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Home Health Aide Careers - How to Become a Home Health Care Aide

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African home nurse reviewing prescription bottle with patient
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Home health care is one of the most rapidly growing areas of the healthcare industry. The Bureau of Labor Statistics predicts tremendous growth for home health careers from 2008-2018. Therefore, home health is among the most in demand health careers. One of the most prevalent careers in home health care is home health aide. If you are passionate about helping people or caring for others, a career as a home health aide may be for you, particularly if you are seeking a career that does not require a degree or extensive training.

What Does a Home Health Aide Do? Brief Overview:

Home health aides provide personal care for patients who need assistance for a variety of reasons including illness, advanced age, disability, or cognitive impairment. Home health aides may work with patients as part of a hospice care program also.

A typical day for a home health aide can vary greatly depending on the type of patient and condition being treated. Home health aides may help with any personal care task such as bathing, eating, moving, or going to the bathroom. Home health aids may also travel with the patient to assist with errands such as doctor appointments, grocery shopping, picking up medications, or if the patient is unable to leave the home, the home health aide may run these errands for the patient.

Home health aides may also even assist with light housekeeping duties such as cooking, cleaning, or laundry.

Additionally, home health aides may help with monitoring vital signs, assist with taking medications, and other very basic medical tasks.

Work Environment and Physical Demands for Home Health Aides:

Home health aides may work for an agency or directly for a patient's family. Either way, the home health aide typically works right in a patient's home that may be equipped with some basic medical equipment. Some home health aides work at residential care facilities. The job is often physically demanding due to the nature of the work, moving patients, and cleaning, and other physical tasks.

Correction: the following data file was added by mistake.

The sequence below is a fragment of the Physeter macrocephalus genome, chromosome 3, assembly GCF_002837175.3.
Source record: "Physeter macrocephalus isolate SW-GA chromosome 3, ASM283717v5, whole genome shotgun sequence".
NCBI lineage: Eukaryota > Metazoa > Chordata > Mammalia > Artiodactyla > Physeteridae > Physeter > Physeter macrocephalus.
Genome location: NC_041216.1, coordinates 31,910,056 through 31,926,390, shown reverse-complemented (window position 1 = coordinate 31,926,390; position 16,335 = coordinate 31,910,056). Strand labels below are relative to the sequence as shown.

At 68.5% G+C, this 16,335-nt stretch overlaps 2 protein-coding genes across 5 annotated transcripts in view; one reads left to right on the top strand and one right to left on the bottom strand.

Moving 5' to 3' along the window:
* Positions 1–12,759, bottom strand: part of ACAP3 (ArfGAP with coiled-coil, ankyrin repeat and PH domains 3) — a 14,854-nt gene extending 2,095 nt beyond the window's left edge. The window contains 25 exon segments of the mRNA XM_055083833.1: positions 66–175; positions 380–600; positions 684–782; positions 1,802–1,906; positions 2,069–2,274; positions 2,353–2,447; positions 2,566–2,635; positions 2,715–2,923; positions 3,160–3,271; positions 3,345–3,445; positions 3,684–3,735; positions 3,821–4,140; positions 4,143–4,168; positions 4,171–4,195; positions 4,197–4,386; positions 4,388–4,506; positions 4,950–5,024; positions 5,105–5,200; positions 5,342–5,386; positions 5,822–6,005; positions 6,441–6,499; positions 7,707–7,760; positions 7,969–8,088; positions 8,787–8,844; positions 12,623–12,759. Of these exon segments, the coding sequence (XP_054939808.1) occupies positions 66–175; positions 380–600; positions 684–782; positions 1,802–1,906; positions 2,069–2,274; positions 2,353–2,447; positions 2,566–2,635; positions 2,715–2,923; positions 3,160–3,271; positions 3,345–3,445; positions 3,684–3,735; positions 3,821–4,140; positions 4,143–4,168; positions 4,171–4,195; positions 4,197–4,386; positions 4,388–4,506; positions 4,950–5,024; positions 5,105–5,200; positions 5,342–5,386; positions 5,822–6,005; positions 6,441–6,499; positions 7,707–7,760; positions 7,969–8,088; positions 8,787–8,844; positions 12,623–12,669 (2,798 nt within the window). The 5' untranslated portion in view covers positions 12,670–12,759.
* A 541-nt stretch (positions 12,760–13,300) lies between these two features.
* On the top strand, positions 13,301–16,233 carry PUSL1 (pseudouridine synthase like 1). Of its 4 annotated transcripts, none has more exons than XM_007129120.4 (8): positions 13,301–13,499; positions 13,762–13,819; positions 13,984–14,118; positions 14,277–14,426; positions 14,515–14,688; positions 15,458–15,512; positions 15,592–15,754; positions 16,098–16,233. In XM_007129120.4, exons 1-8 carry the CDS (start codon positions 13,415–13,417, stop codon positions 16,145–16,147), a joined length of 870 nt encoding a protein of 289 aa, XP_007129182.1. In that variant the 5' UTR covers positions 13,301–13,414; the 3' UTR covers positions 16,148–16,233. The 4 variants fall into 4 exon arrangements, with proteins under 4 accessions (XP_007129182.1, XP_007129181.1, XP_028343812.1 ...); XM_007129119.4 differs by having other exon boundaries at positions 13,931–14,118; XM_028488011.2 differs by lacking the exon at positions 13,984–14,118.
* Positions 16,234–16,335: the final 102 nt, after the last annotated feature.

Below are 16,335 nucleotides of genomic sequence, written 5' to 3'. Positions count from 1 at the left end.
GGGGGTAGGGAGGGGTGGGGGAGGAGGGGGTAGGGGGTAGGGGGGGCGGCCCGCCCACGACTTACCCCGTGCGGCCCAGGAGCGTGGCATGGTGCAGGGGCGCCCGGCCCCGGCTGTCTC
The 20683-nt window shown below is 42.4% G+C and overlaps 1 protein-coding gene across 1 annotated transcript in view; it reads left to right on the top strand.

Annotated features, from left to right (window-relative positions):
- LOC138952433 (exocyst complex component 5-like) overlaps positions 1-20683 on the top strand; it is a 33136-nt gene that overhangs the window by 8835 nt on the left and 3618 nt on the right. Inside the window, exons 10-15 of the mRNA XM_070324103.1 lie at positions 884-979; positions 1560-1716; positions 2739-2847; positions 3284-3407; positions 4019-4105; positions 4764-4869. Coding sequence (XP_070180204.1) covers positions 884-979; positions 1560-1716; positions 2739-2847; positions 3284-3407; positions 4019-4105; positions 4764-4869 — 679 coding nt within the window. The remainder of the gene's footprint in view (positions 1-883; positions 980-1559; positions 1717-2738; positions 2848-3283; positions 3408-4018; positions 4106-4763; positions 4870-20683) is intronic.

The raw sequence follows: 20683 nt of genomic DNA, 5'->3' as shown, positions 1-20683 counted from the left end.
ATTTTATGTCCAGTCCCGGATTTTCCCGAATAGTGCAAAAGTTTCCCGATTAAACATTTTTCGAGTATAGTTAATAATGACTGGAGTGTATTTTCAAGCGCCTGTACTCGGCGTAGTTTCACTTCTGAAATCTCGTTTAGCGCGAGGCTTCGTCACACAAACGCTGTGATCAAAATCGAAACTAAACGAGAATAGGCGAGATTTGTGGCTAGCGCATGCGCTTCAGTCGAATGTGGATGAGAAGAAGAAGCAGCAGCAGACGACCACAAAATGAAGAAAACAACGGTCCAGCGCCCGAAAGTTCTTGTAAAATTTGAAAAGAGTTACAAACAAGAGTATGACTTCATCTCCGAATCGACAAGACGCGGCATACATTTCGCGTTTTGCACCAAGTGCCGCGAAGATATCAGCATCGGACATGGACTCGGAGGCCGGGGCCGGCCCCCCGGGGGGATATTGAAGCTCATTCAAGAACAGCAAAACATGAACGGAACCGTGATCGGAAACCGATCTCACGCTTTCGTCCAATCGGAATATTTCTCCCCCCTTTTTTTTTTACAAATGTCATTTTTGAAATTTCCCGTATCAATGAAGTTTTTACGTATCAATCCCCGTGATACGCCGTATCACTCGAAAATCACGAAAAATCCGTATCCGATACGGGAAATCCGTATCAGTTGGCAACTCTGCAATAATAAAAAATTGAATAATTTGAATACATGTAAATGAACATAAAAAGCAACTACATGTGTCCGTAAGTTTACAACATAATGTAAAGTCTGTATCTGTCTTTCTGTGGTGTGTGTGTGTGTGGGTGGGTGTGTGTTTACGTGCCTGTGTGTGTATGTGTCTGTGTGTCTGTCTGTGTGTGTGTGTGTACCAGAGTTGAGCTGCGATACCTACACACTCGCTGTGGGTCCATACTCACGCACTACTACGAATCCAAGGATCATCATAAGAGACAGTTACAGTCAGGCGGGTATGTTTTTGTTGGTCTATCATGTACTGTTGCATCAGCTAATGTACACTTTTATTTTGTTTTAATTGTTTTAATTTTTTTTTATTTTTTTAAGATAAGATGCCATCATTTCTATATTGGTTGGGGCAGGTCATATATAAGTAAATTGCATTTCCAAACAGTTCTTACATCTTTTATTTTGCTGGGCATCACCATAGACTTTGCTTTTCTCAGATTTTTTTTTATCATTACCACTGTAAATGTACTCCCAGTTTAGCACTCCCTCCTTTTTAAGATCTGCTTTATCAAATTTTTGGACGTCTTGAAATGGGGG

Some home health aides may work with multiple patients for a few hours per day or per week, while others may work their full week with one patient, depending on the needs of the patient or the agency. Sometimes, weekend or evening work may be required as well.

Education and Training Requirements for Home Health Aides:

Home health care aides are not required to have a college degree or high school diploma. Often, aides are trained on the job by nurses or other medical professionals. However, there are some certifications available, and some home health aides have training as a licensed vocational nurse (LVN) or a certified nursing assistant (CNA).

Certification and Licensure:

According to the Bureau of Labor Statistics, home health aides who work for agencies that are funded by Medicare or Medicaid must meet minimum standards of training. These standards include 75 hours of training, plus 16 hours of supervised practical work, plus passing a competency evaluation or state certification program. Some states require additional training.

A national certification is offered by the National Association of Home Care and Hospice (NAHC), but is not typically required for employment.

What's To Like About Home Health Aide Careers:

The job outlook is excellent, according to the Bureau of Labor Statistics, with growth projected to be over 50 percent, which is "much faster than average" job growth. That growth represents the addition of about a half a million new jobs or more by 2018.

Also, the job of a home health aide does not require a great deal of training or education. Also, people who are passionate about helping others will find the job very rewarding, because you can make a significant impact in the lives of people who may be very ill, near death, or very lonely or isolated, among others.

What's Not to Like About Home Health Aide Careers:

Advancement is very limited, but the career can be a great "stepping stone" to a higher level health career in a different capacity, while completing other degrees or training for those more specialized roles.

Additionally, because there is not a great deal of highly specialized medical training required to work as a home health aide, the pay is not very high as compared to many other medical careers.

Average Pay for Home Health Aides:

The average pay for home health aides is about $9.22 per hour, which equates to a little over $18,000 per year assuming a full-time, 40-hour work week. The mid-range is from $7.81 to $10.98 per hour, according to the Bureau of Labor Statistics.
Reference: Bureau of Labor Statistics, U.S. Department of Labor, Occupational Outlook Handbook, 2010-11 Edition, Home Health Aides and Personal and Home Care Aides, on the Internet. (Visited December 5, 2010).

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